By contrast, many agencies will deal with records in the new fourth reading room category that were not generated by them, but rather were generated elsewhere and were merely obtained by them for one purpose or another -- for example, documents submitted to regulatory agencies by regulated businesses or organizations. While such records may be determined by an agency to fall within new subsection (a)(2)(D), they are not "created" by the agency and should not be regarded as subject to the new electronic availability requirement. Accord United States Dep't of Justice v. Tax Analysts, 492 U.S. 136, 144 (1989) (recognizing that agencies "either create or obtain" records that become subject to FOIA). An agency may choose as a matter of administrative discretion to make such records available electronically in any case in which it determines that to do so would be most cost-effective in serving public access needs under subsection (a)(2)(D). However, any agency that gives "electronic reading room" treatment to a record that an outside party has created should guard against the possibility that such extraordinarily wide dissemination of the record (as opposed to conventional reading room availability) might be regarded as copyright infringement by that outside party. Cf. FOIA Update, Fall 1983, at 4-5 (advising that ordinary FOIA disclosure usually will be "fair use" under copyright law); see also FOIA Update, Winter 1985, at 3-4 (advising that proprietary interest holders should be given an opportunity to claim "adverse market effect" in cases of exceptional intrinsic value).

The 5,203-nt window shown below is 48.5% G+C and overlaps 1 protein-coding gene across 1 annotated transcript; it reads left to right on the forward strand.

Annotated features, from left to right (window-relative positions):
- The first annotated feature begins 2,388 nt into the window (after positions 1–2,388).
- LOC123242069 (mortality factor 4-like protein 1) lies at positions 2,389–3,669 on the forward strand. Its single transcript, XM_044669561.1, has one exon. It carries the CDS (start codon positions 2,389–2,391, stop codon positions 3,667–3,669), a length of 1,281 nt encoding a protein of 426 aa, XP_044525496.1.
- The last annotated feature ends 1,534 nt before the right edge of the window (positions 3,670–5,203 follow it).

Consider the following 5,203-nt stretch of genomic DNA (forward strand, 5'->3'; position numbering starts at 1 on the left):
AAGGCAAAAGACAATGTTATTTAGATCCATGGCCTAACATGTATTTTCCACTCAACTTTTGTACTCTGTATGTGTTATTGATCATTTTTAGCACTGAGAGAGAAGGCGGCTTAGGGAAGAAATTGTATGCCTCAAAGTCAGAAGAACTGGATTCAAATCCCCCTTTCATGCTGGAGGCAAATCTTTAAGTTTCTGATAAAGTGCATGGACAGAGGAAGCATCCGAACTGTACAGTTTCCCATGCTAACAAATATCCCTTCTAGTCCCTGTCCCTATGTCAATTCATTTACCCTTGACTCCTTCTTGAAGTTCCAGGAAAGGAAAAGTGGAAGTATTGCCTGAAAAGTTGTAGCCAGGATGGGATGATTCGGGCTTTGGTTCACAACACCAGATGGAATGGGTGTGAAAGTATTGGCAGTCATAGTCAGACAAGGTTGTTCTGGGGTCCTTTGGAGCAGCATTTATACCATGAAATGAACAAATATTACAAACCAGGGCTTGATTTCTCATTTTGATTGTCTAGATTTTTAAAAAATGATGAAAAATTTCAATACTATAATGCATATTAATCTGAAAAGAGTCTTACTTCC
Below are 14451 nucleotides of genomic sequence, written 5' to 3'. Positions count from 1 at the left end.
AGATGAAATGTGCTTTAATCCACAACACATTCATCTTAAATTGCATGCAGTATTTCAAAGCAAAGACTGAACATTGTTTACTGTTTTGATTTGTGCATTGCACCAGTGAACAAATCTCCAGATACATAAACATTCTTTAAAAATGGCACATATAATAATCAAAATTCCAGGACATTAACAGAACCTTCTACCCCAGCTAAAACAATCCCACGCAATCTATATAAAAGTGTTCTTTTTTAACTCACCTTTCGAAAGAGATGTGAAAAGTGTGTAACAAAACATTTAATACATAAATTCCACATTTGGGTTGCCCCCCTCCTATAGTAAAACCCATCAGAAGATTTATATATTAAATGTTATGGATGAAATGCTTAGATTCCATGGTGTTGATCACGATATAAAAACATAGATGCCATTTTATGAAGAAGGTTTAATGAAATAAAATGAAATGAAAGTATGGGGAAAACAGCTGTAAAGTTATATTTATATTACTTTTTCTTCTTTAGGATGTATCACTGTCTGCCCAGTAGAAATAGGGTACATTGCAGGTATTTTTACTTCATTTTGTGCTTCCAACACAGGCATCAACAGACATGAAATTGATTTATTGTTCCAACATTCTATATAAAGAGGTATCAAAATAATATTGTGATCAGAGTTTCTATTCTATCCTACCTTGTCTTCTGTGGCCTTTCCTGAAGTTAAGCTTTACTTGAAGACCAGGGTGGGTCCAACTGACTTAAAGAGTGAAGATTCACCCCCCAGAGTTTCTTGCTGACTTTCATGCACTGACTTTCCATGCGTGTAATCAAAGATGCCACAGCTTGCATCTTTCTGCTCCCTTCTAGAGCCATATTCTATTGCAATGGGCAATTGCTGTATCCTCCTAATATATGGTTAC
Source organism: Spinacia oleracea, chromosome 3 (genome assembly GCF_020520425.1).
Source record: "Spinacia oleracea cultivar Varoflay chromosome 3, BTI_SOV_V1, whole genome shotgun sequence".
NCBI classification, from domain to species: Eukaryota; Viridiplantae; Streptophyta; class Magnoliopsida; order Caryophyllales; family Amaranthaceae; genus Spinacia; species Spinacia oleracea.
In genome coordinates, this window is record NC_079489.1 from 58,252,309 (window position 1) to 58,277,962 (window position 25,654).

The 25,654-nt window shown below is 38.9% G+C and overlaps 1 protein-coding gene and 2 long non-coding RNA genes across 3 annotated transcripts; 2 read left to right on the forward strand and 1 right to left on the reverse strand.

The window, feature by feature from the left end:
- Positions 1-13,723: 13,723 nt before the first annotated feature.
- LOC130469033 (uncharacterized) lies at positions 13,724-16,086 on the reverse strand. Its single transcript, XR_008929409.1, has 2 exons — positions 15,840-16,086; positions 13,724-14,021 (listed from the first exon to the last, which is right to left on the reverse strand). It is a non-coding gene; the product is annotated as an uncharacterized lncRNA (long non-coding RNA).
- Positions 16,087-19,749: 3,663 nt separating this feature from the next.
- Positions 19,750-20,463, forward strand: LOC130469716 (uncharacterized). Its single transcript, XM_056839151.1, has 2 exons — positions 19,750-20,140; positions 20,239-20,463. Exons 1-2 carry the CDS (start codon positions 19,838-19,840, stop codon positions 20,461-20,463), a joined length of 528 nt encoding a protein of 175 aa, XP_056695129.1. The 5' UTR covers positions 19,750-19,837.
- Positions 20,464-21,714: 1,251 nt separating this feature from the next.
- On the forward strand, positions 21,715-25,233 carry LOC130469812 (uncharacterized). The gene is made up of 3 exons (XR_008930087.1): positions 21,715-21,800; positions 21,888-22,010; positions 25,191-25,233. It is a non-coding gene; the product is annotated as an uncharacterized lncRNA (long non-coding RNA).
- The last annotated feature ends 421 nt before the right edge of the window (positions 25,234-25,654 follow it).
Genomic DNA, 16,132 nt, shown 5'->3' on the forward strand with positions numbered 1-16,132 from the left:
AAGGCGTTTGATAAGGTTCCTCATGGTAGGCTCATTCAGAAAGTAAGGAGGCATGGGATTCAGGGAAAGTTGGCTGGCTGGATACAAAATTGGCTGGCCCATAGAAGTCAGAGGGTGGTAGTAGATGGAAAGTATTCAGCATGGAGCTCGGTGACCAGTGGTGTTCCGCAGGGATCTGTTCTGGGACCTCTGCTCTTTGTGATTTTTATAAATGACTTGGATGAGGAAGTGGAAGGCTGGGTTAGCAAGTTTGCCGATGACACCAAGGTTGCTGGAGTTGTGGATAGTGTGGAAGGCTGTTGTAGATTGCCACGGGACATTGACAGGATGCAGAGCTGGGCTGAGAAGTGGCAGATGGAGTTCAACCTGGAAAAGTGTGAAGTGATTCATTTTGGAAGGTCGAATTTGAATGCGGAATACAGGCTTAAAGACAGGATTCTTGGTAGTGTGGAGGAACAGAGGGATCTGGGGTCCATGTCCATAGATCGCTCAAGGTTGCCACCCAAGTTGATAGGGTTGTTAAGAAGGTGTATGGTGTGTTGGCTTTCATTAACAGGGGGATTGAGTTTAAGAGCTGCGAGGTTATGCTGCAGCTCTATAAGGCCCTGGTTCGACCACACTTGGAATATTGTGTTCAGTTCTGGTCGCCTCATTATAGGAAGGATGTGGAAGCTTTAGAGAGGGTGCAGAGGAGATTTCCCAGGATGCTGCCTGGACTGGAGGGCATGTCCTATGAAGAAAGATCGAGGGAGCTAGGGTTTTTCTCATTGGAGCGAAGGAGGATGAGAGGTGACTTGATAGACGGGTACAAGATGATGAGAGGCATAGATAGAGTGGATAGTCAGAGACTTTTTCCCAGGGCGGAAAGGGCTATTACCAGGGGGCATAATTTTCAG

When a record is now processed for FOIA disclosure, and is disclosed with redactions, does that make it a newly created record that may be subject to the electronic availability requirement?

No. When a record is processed for FOIA disclosure, it should not be regarded as being "created" or "re-created" at that time, even if it is disclosed in a new redacted form. This is so also for a classified record that is declassified for disclosure either in whole or in part. Cf. Exec. Order No. 12,958, § 3.5(b), 3 C.F.R. 333, 345 (1996), reprinted in 50 U.S.C.A. § 435 note (West 1996) (treating record "creation" as occurring prior to any declassification). So if an agency determines that a record falls within the new "subsequent requests" reading room category, that record should be placed in the agency's conventional reading room; it additionally must be placed in the agency's "electronic reading room" only if the time of its creation by the agency, not its FOIA redaction by it, postdated the November 1, 1996, cut-off date. See also FOIA Update, Fall 1996, at 2 (observing that during near future most records in this new reading room category will not be subject to electronic availability).